Bottle or Tap?
I love to hike in national and local parks, and have come to the conclusion that the single most ubiquitous source of litter is the discarded plastic water bottle. You may find some of the facts regarding this persistent icon of convenient modernity interesting.
Bottled water is the single largest growth area among all beverages, that includes alcohol, juices and soft drinks. Per capita consumption has more than doubled over the last decade, from 10.5 gallons in 1993 to 22.6 in 2003, according to the Beverage Marketing Corporation. Most bottled water is consumed away from home, usually at a park, in an office or even while driving — areas where there's usually no recycling. This makes it far less likely to wind up as litter or trash rather than in a recycle bin.
America’s thirst for bottled water seems unquenchable, reaching nearly 30 billion bottles a year,” says U.S.News & World Report. Many consumers do not realize, however, that most bottled water is simply tap water, so “anyone who is opting for bottled over municipal [water] for health reasons is misguided,” says the magazine. What flows out of the tap in many countries is monitored to ensure conformity to strict standards. And when compared with the “outrageously expensive” bottled alternatives, tap water is also “practically free!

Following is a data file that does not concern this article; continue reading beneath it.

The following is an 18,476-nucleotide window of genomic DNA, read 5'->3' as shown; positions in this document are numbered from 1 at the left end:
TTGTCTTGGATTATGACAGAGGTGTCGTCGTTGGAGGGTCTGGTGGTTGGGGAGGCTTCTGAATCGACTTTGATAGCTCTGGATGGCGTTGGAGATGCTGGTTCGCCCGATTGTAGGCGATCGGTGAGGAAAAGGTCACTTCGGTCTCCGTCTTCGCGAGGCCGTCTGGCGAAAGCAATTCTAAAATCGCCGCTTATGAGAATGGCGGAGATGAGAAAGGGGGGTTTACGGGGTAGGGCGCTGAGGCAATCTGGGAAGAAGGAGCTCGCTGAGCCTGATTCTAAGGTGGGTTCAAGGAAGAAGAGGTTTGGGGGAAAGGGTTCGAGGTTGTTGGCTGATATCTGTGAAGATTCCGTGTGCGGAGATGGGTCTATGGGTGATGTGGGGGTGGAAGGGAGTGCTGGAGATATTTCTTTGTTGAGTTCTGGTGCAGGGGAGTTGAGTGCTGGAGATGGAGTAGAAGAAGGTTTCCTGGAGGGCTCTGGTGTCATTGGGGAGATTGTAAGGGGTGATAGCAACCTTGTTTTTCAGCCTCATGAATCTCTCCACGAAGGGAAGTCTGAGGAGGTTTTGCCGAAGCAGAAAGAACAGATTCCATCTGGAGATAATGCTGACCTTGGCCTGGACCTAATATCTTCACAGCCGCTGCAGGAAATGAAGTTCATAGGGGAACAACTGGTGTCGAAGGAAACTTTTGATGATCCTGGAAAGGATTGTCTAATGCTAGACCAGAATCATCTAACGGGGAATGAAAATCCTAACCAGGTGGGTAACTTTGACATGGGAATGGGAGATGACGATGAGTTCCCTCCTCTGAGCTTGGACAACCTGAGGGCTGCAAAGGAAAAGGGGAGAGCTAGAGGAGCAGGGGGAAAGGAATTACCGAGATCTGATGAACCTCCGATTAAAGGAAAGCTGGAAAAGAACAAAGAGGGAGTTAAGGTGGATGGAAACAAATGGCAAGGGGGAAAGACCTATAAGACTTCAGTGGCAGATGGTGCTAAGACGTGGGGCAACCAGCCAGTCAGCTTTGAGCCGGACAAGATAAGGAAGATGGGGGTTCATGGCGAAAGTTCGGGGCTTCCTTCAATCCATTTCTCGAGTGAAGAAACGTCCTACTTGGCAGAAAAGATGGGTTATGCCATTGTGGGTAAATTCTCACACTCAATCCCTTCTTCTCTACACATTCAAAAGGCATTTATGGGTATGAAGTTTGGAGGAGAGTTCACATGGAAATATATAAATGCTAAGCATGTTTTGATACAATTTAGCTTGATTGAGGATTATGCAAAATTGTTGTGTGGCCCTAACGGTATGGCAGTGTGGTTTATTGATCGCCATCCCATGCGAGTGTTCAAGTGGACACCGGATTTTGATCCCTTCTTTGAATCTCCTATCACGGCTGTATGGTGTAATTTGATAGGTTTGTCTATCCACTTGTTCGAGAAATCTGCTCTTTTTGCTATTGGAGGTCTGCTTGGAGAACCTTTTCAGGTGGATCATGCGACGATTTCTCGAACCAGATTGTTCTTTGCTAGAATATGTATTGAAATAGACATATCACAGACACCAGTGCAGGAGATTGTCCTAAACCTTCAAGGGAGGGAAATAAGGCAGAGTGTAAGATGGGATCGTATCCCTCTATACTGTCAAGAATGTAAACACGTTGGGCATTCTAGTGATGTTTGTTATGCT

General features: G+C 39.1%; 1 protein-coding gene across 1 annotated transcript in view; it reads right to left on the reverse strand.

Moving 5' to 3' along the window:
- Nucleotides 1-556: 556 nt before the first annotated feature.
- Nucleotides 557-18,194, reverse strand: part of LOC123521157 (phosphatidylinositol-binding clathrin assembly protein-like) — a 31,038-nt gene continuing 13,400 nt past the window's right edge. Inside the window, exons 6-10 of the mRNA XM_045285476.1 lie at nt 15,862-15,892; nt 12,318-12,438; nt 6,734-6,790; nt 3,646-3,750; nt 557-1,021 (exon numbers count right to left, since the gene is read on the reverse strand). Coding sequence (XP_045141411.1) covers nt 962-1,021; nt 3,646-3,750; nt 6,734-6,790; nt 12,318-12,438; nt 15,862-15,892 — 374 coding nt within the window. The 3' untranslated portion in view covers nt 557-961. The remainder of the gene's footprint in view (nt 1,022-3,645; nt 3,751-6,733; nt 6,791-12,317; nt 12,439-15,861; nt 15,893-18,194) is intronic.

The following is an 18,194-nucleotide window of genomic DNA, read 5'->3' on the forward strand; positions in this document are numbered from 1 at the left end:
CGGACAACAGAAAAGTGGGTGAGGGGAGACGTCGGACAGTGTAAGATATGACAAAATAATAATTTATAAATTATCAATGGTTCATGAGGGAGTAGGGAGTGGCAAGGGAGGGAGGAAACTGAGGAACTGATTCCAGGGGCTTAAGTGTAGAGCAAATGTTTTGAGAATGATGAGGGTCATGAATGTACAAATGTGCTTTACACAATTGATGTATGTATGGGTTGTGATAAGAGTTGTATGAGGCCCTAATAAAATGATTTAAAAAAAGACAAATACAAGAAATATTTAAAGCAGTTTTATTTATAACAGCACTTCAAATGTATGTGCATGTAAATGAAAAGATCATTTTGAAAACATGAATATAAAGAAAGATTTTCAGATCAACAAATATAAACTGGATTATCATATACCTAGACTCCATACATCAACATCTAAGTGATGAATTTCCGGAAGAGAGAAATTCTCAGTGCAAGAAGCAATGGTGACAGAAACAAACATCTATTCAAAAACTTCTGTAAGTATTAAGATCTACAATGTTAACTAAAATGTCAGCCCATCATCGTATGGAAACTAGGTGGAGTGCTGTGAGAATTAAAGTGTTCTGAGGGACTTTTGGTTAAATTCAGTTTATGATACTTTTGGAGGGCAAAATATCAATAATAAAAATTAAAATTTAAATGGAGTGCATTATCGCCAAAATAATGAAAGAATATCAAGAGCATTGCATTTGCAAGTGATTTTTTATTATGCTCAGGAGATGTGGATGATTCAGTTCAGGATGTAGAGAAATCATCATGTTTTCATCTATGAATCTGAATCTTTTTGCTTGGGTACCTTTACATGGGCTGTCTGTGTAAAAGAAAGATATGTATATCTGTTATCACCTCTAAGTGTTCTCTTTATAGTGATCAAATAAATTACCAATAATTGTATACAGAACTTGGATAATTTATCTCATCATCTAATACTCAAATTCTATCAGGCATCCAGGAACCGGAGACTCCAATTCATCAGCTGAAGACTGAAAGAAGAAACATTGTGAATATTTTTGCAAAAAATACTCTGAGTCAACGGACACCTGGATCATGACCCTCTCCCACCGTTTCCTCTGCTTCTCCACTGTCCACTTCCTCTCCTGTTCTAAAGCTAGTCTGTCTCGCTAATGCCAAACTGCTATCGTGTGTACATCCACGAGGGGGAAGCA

Let's compare the price of bottled water to tap water. If you purchase a 20 ounce size bottled water, that works out to 5 cents an ounce. Most municipal water costs less than one cent per gallon. Gas at the pump is a bargain compared to the price of bottled water. At $3 per gallon, the price of gasoline is just over 2 cents an ounce!
So, bottled or tap?